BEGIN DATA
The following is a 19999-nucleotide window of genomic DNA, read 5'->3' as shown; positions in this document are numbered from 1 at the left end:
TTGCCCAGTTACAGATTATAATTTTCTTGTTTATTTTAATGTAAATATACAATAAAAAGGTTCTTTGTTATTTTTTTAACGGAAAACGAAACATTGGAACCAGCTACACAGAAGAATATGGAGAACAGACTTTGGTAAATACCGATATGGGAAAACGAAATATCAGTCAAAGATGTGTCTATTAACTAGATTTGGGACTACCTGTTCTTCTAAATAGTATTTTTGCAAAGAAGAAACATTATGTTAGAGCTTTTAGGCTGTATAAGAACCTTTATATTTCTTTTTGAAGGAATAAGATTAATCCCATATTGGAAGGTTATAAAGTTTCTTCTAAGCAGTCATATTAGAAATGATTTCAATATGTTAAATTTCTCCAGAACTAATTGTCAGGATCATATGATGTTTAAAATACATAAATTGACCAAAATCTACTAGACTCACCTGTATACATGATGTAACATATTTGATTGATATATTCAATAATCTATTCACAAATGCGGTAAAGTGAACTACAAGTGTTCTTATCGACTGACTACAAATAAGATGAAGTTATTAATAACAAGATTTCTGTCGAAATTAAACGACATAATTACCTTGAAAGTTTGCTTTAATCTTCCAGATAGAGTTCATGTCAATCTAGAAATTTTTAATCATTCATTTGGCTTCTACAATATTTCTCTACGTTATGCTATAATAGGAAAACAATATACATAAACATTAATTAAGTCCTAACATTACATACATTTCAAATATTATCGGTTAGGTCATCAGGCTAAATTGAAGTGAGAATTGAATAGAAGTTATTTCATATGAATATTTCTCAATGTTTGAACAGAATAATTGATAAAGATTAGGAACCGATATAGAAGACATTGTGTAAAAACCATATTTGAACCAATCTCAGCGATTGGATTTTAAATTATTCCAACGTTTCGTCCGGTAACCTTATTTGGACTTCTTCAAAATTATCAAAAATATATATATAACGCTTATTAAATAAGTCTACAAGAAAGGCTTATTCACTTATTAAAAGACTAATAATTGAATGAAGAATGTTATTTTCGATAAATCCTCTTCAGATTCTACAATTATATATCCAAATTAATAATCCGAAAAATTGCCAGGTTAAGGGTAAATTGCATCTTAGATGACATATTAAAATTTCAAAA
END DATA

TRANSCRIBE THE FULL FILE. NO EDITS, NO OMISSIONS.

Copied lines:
The following is a 19999-nucleotide window of genomic DNA, read 5'->3' as shown; positions in this document are numbered from 1 at the left end:
TTGCCCAGTTACAGATTATAATTTTCTTGTTTATTTTAATGTAAATATACAATAAAAAGGTTCTTTGTTATTTTTTTAACGGAAAACGAAACATTGGAACCAGCTACACAGAAGAATATGGAGAACAGACTTTGGTAAATACCGATATGGGAAAACGAAATATCAGTCAAAGATGTGTCTATTAACTAGATTTGGGACTACCTGTTCTTCTAAATAGTATTTTTGCAAAGAAGAAACATTATGTTAGAGCTTTTAGGCTGTATAAGAACCTTTATATTTCTTTTTGAAGGAATAAGATTAATCCCATATTGGAAGGTTATAAAGTTTCTTCTAAGCAGTCATATTAGAAATGATTTCAATATGTTAAATTTCTCCAGAACTAATTGTCAGGATCATATGATGTTTAAAATACATAAATTGACCAAAATCTACTAGACTCACCTGTATACATGATGTAACATATTTGATTGATATATTCAATAATCTATTCACAAATGCGGTAAAGTGAACTACAAGTGTTCTTATCGACTGACTACAAATAAGATGAAGTTATTAATAACAAGATTTCTGTCGAAATTAAACGACATAATTACCTTGAAAGTTTGCTTTAATCTTCCAGATAGAGTTCATGTCAATCTAGAAATTTTTAATCATTCATTTGGCTTCTACAATATTTCTCTACGTTATGCTATAATAGGAAAACAATATACATAAACATTAATTAAGTCCTAACATTACATACATTTCAAATATTATCGGTTAGGTCATCAGGCTAAATTGAAGTGAGAATTGAATAGAAGTTATTTCATATGAATATTTCTCAATGTTTGAACAGAATAATTGATAAAGATTAGGAACCGATATAGAAGACATTGTGTAAAAACCATATTTGAACCAATCTCAGCGATTGGATTTTAAATTATTCCAACGTTTCGTCCGGTAACCTTATTTGGACTTCTTCAAAATTATCAAAAATATATATATAACGCTTATTAAATAAGTCTACAAGAAAGGCTTATTCACTTATTAAAAGACTAATAATTGAATGAAGAATGTTATTTTCGATAAATCCTCTTCAGATTCTACAATTATATATCCAAATTAATAATCCGAAAAATTGCCAGGTTAAGGGTAAATTGCATCTTAGATGACATATTAAAATTTCAAAA